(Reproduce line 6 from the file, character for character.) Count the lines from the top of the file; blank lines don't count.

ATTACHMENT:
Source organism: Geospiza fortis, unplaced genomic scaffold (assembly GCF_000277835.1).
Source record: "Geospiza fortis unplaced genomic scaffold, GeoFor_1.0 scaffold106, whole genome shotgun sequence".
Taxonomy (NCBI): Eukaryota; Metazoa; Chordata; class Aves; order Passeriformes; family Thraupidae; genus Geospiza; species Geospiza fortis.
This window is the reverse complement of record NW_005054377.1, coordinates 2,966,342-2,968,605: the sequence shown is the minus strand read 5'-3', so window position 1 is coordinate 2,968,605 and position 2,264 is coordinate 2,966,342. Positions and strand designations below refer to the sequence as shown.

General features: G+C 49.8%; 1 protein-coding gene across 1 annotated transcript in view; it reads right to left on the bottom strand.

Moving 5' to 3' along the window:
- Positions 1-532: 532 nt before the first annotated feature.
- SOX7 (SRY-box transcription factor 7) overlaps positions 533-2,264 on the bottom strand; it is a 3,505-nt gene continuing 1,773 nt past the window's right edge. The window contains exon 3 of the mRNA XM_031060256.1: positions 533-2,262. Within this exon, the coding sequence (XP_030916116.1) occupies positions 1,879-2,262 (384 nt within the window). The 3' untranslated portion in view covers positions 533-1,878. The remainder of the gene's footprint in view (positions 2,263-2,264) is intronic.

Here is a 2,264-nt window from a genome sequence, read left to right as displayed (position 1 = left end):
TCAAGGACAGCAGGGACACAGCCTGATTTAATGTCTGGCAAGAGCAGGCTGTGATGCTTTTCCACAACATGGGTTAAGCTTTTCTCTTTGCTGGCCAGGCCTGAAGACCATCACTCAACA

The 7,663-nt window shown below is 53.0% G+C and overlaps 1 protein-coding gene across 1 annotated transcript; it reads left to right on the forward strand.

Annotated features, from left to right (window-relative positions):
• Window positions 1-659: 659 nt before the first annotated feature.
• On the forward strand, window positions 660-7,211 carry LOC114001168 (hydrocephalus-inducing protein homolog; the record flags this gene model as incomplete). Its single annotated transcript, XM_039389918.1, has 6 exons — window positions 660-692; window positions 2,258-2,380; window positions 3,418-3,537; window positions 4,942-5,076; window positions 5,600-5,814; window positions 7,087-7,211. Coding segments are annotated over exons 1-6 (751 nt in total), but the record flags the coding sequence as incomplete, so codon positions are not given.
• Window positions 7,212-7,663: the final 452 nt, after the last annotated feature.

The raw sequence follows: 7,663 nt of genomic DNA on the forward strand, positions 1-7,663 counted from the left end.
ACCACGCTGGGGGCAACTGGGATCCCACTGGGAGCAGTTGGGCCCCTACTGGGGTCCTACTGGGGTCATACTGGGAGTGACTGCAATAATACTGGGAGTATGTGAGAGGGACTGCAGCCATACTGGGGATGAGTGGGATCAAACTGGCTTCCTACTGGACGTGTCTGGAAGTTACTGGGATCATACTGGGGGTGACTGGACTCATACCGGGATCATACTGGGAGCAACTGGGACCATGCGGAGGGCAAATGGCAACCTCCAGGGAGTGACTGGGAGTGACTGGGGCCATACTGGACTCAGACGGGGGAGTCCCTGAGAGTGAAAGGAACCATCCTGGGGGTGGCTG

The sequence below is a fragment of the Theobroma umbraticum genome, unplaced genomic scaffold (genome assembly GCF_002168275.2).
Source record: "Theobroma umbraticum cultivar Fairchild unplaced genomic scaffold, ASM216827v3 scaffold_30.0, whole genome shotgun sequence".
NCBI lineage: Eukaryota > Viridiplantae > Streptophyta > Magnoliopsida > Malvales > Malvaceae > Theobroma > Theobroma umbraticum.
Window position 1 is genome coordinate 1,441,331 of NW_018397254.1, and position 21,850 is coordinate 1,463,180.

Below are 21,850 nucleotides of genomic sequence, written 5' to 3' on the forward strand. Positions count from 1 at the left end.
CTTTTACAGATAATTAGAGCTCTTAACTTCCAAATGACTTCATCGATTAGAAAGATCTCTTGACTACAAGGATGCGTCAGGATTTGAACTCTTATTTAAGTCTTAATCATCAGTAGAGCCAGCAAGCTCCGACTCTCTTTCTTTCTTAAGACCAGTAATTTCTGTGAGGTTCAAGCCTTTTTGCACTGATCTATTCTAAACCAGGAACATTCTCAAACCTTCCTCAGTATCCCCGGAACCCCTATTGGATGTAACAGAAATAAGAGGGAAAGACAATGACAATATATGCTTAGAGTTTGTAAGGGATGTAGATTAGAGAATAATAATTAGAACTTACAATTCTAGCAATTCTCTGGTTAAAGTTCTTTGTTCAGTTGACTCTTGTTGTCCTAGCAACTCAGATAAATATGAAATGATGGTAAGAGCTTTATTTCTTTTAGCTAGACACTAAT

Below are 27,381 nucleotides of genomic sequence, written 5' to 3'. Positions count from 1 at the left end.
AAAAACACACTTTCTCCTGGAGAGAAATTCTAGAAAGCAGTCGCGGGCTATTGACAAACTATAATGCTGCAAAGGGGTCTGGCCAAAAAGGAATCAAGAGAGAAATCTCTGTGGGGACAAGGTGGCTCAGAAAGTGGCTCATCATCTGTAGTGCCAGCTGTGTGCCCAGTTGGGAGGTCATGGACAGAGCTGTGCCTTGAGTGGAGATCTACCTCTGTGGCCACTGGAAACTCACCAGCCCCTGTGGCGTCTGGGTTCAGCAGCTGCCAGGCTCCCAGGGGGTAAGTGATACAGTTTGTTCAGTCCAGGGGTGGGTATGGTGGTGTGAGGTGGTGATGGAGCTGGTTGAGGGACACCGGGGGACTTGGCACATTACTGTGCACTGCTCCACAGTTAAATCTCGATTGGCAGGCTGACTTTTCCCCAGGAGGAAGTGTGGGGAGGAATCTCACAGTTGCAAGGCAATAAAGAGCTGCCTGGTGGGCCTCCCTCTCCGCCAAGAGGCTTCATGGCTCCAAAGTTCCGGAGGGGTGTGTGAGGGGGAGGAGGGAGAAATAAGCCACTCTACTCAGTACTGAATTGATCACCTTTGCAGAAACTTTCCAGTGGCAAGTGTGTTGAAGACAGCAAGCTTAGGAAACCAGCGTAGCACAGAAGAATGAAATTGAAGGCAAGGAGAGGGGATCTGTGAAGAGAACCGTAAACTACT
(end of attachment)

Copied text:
Moving 5' to 3' along the window: